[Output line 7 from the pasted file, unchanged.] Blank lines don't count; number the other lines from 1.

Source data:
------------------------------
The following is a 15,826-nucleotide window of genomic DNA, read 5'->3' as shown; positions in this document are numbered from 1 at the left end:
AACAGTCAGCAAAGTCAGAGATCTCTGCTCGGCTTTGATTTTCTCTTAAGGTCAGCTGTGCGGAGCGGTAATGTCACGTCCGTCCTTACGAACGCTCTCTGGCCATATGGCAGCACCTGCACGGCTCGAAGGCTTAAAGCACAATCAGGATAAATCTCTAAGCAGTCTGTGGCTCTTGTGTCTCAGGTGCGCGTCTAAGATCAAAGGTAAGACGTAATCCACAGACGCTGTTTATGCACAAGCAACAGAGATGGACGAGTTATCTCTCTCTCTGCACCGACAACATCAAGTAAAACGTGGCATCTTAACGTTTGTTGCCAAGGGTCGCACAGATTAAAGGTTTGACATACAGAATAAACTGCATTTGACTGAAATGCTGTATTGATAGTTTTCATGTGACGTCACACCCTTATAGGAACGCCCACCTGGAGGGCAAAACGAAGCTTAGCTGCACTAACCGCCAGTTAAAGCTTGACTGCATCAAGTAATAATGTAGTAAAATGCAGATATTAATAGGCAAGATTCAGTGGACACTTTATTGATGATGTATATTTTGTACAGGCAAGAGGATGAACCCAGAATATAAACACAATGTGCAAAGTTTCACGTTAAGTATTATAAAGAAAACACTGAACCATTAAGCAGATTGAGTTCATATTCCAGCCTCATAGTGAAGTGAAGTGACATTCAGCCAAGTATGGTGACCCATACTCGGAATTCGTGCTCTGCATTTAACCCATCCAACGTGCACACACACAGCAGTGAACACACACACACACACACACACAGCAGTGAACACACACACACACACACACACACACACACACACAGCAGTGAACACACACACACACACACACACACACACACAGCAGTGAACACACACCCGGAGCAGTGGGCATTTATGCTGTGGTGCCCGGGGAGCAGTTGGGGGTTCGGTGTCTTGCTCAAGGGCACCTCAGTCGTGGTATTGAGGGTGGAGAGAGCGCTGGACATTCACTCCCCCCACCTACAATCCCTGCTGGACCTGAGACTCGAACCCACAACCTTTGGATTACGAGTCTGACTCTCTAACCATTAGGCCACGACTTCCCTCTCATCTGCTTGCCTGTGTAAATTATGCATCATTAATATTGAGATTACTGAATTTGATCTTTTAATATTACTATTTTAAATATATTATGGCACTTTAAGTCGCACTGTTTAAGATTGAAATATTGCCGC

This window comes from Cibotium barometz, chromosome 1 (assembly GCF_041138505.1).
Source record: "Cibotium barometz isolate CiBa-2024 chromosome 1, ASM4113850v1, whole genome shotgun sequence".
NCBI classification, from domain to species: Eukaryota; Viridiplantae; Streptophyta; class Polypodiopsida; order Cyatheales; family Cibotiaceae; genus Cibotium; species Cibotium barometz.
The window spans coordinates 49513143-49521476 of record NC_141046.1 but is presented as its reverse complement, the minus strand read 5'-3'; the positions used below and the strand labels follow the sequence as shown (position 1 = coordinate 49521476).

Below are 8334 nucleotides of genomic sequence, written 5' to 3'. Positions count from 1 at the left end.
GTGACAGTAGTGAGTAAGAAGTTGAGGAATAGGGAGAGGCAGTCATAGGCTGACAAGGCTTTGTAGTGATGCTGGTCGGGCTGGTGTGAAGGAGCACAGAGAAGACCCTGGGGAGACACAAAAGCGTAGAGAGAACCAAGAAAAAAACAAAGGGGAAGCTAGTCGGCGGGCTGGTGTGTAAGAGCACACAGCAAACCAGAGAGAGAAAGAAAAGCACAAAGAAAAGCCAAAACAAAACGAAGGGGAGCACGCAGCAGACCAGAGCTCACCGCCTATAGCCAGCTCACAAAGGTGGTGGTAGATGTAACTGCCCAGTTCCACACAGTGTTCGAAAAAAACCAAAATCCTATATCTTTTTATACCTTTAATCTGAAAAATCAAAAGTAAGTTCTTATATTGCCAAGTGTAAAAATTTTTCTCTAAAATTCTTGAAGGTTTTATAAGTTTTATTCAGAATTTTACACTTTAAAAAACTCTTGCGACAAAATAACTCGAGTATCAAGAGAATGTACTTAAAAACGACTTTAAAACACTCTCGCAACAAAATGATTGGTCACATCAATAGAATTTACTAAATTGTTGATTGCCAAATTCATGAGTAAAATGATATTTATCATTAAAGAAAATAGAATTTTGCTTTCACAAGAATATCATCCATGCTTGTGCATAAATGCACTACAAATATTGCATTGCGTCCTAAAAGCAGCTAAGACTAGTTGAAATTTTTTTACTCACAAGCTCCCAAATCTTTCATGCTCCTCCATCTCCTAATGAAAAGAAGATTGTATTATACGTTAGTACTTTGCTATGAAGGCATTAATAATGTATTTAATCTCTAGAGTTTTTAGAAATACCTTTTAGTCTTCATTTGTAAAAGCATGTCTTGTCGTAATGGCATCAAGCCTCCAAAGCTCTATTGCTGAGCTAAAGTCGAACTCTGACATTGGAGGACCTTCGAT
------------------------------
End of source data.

Below are 8334 nucleotides of genomic sequence, written 5' to 3'. Positions count from 1 at the left end.